Moko Jumbie for the codes in his fabric are one of protection, life lessons, cautionary tales and superstitions prevalent in the American South. It’s the 5th mask I made in the Antebellum Tribal Afrikanface Collection. I feel like my art instinctively connects to my past and to my loved ones. Moko Jumbies are stilt walkers. Moko means healer from central Afrika and Jumbie means ghost/spirit from the West Indies that may have come from the Kongo language word zumbi. Moko is also said to be a Yoruba Orisha God of retribution. Moko Jumbies are also thought to have come from West Afrikan tradition brought to the south by those in the Caribbean.
This mask is likely my favorite because it resonates with the energy and spirit of my ancestor and brother David Berry. I feel the same energy of protection, sacredness and timelessness. A presence strong, bold and statuesque just like my brother was in this life and most certainly is an ancestor in ethers. Check out my process in the images below. Now on view @pavaagallery.
Sometimes when we create a work of art messages and meaning don’t always show up in the beginning. I didn’t know the story in her fabric would be connected to Ogun until earlier this week after reading a summary from “Surfaces: Color, Substances, and Ritual Applications on African Sculpture”. I was in awe that I somehow channeled all of the colors associated with Ogun. Literally, even down to the deep black of her face. It was a pleasant surprise to read line after line, tapping in deeper and deeper, but then again this work is spiritual so it makes so much sense. Ogun has been an impactful energy in my life from his inspiration from the Shadowkeepers & Roothealers exhibit at Amtrak. According to Yoruba creation mythology, Ogun led the orishas to Earth and helped them survive and adjust. He cuts paths through all thickets and obstacles with his machete. Ogun is a culture hero: he taught people ironworking like that of railroads etc., as well as magical and spiritual rituals, hunting and warfare. Now on view @pavaagallery.
I call her AfroDalit, for the story in her fabric was sourced from India. The 4th mask I made in the Antebellum Tribal Afrikanface Collection. I created this piece, one to show that Afrikans live all over the world and two to correlate shared experiences of the oppressive caste systems of Afrikans born in the American South to those born in India like (the Siddi” descendants of the Bantu people and the “Afro Dalit” better known as the “untouchables” of India who are darker skinned Indonesians).
Did you know that Dr. Martin Luther King and his wife once visited the land of Mohandas Gandhi in 1959? After being introduced by another distinguished person as a fellow “untouchable”, he was at first offended. However, story has it that he began to think about the 20,000 Black people he was fighting for in the US, people consigned to the lowest rank for centuries, smothered by poverty, quarantined in isolated ghettoes, and exiled in their own country. He then said, “Yes, I am an untouchable, and every negro in the United States of America is an untouchable.” In that moment, he realised that the land of the free had imposed a caste system not unlike the caste system of India, and that he had lived under that system all of his life. And the irony is that still happening today. Now on view @pavaagallery!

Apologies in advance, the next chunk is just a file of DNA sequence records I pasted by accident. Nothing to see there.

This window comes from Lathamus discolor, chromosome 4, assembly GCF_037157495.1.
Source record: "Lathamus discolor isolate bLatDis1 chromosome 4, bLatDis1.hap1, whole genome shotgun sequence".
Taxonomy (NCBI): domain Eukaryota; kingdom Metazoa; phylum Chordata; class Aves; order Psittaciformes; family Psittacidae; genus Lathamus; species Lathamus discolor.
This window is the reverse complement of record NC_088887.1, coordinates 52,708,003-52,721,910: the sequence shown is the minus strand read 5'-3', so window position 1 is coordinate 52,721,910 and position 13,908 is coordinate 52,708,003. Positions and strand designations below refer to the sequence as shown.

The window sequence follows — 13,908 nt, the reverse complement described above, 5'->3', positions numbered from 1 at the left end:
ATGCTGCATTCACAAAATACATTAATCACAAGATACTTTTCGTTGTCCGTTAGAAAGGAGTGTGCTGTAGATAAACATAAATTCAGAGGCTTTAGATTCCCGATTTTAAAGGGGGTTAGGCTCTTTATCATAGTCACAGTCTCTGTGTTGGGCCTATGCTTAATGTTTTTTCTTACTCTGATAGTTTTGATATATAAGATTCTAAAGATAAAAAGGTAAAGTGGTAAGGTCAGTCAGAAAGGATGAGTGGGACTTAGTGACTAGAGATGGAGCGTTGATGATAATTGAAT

Meet Ojise the Griots Griot, the 3rd mask I made in the Antebellum Tribal Afrikanface Mask Collection, whose name means messenger in Yoruba. The stories in his fabric is one of mystery and magical and holds secrets and tons of messages to be unearthed from past, present and future antebellum Afrikan descendants. Check out photos below of my process. Now on view @pavaagallery.
I call him Mr. Jute, the 2nd mask I made in the Antebellum South Afrikanface Mask Collection for the codes in his fabric are durable, tough and textured. His eyes are spiritual and possess life times, stoic, peaceful, calm. The epitome of resilience, stillness. It’s the second mask I made in the Antebellum Tribal Afrikanface Collection. Check out my process in the images below. Now on view @pavaagallery.
These masked wallhangings are part of my ongoing collection, Antebellum Tribal Afrikanace Masks with a focus on the interrelationship of natural textile fabrics and Black Afrikans born in the Antebellum South and how that all ties into the vastness of the Afrikan diaspora throughout the world. Antebellum Tribal Afrikanface Masks tell so many stories of an Afrikan past, present and future generations in the American South whose cultural fabric and framework carried over literally from the continent and have held together the world around us because our stories are alive in our blood, our features, our ceremonies, our dialects, rituals, spiritual practices, traditions, our love.
Before I share about how the project came about, I can’t begin without thanking my little Big brother and ancestor David Berry who blessed me the idea through dream visitation. Identity, belonging, and heritage have long been recurrent themes for me especially when it comes to my art and spiritual practice. I didn’t always feel Afrikan or at least that I had the “right” to claim and Afrikan existence since I wasn’t born there. But I always knew that I was deeply connected to the continent. Thankfully my undergraduate experience and the teachings of Kwame Ture gave me the unshakable knowing of who I am. That I don’t have to accept a hyphenated version of myself. I am West Afrikan born in America. I don’t need to ask permission from anyone because my parents Afrikan DNA gives me that. I believe that all of my art is a direct reflection of my cultural lineage from the cosmos to the continent.